On July 30, 1993, the jury found Petitioner guilty of felony firearm, first-degree (felony) murder in connection with Watson’s death, and second-degree murder in connection with Bechard’s death. On August 18, 1993, the trial court sentenced Petitioner to two years in prison for the felony firearm conviction, followed by life imprisonment for the murder convictions. The sentence for first-degree murder was mandatory life imprisonment without the possibility of parole, but the sentence for second-degree murder was a paroleable term of life imprisonment.
On direct appeal, Petitioner raised several claims about the trial court’s rulings, the jury instructions, the prosecutor’s rebuttal argument, and the sufficiency of the evidence. The Michigan Court of Appeals was unpersuaded by Petitioner’s arguments and affirmed his convictions in an unpublished, per curiam opinion. See People v. Cole, No. 185844, 1998 WL 1991898 (Mich. Ct. App. Mar. 27, 1998). On February 25, 1999, the Michigan Supreme Court denied leave to appeal. See People v. Cole, 459 Mich. 948; 616 N.W.2d 171 (1999) (table).
On June 2, 2010, more than ten years after his conviction, Petitioner filed a motion for relief from judgment in the state court which he raised the claims that now form the basis for the Petition. The trial judge denied Petitioner’s motion on the merits, and on December 8, 2011, the Michigan Court of Appeals denied leave to appeal because Petitioner failed to establish entitlement to relief under Michigan Court Rule 6.508(D). See People v. Cole, No. 305161 (Mich. Ct. App. Dec. 8, 2011). On September 4, 2012, the Michigan Supreme Court denied leave to appeal for the same reason. See People v. Cole, 492 Mich. 865; 891 N.W.2d 868 (2012) (table). Finally, on October 12, 2012, Petitioner signed and dated the Petition, and on October 30, 2012, the Clerk of the Court filed the Petition.
III. The Statute of Limitations
A. 28 U.S.C. § 2244(d)
Respondent argues that the petition is barred from substantive review by the statute of limitations. Respondent is correct.
The Antiterrorism and Effective Death Penalty Act of 1996 (“AEDPA”) established a one-year period of limitation for state prisoners to file federal habeas corpus petitions. See Wall v. Kholi, 562 U.S. 545, 131 S.Ct. 1278, 1282-1283 (2011) (citing 28 U.S.C. § 2244(d)(1)). The period of limitations runs from the latest of the following four dates:
(A) the date on which the judgment became final by the conclusion of direct review or the expiration of the time for seeking such review;
(B) the date on which the impediment to filing an application created by State action in violation of the Constitution or laws of the United States is removed, if the applicant was prevented from filing by such State action;
(C) the date on which the constitutional right asserted was initially recognized by the Supreme Court, if the right has been newly recognized by the Supreme Court and made retroactively applicable to cases on collateral review; or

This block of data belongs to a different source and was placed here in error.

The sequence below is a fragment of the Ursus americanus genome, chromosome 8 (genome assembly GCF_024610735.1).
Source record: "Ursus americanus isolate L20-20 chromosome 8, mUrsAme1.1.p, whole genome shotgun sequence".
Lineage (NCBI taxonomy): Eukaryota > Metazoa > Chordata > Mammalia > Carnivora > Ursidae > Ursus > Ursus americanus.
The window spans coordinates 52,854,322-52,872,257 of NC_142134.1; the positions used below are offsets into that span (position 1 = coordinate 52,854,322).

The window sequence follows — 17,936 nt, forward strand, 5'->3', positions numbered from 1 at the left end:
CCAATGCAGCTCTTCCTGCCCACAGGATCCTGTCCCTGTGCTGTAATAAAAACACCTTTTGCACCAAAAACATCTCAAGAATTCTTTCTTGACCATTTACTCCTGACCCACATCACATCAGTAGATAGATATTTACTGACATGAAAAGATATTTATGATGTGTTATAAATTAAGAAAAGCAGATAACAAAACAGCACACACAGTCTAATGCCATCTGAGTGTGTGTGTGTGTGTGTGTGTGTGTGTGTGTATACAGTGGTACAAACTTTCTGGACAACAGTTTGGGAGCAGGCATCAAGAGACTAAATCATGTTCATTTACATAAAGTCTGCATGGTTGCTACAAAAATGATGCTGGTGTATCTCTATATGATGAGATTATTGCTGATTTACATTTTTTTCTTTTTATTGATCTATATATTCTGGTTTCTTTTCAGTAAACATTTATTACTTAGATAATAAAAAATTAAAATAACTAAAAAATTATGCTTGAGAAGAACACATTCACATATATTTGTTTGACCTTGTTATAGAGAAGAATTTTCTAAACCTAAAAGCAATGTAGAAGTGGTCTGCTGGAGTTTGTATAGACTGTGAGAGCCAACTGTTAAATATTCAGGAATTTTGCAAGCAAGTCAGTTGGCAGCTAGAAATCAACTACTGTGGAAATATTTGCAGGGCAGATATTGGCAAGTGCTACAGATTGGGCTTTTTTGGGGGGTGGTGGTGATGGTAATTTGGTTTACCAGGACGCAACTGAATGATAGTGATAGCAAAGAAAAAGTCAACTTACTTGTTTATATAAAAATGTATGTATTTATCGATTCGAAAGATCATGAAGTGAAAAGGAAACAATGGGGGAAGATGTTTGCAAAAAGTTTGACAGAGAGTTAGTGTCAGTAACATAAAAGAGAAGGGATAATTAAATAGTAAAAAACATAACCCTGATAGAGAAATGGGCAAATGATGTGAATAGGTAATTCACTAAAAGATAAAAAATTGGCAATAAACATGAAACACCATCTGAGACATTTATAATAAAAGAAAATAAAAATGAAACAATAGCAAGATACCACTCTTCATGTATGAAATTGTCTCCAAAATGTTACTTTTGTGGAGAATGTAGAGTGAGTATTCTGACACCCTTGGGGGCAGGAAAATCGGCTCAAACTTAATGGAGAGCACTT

(D) the date on which the factual predicate of the claim or claims presented could have been discovered through the exercise of due diligence.
28 U.S.C. § 2244(d)(1)(A)-(D). “The limitation period is tolled, however, during the pendency of a ‘properly filed application for State post-conviction or other collateral review with respect to the pertinent judgment or claim.’” Kholi, 131 S.Ct. at 1283 (quoting 28 U.S.C. § 2244(d)(2)).
Petitioner is not relying on a newly recognized constitutional right or on newly discovered facts, and he has not alleged that the State created an impediment to filing a timely habeas petition. Cf. 28 U.S.C. § 2244(d)(1)(B-D). Consequently, the statute of limitations began to run when Petitioner’s convictions “became final by the conclusion of direct review or the expiration of the time for seeking such review.” 28 U.S.C. § 2244(d)(1)(A). “Direct review” concludes for purposes of subsection 2244(d)(1)(A) when the availability of direct appeal to the state courts and to the United States Supreme Court has been exhausted. See Jimenez v. Quarterman, 555 U.S. 113, 119 (2009). “Until that time, the ‘process of direct review’ has not ‘com[e] to an end’ and ‘a presumption of finality and legality’ cannot yet have ‘attache[d] to the conviction and sentence.’” Id. at 119-120 (quoting Barefoot v. Estelle, 463 U.S. 880, 887 (1983)) (alterations in Jimenez).
The text of § 2244(d)(1)(A), which marks finality as of “the conclusion of direct review or the expiration of the time for seeking such review, ” consists of two prongs. Each prong-the “conclusion of direct review” and the “expiration of the time for seeking such review”-relates to a distinct category of petitioners. For petitioners who pursue direct review all the way to [the Supreme] Court, the judgment becomes final at the “conclusion of direct review”-when [the Supreme] Court affirms a conviction on the merits or denies a petition for certiorari. For all other petitioners, the judgment becomes ...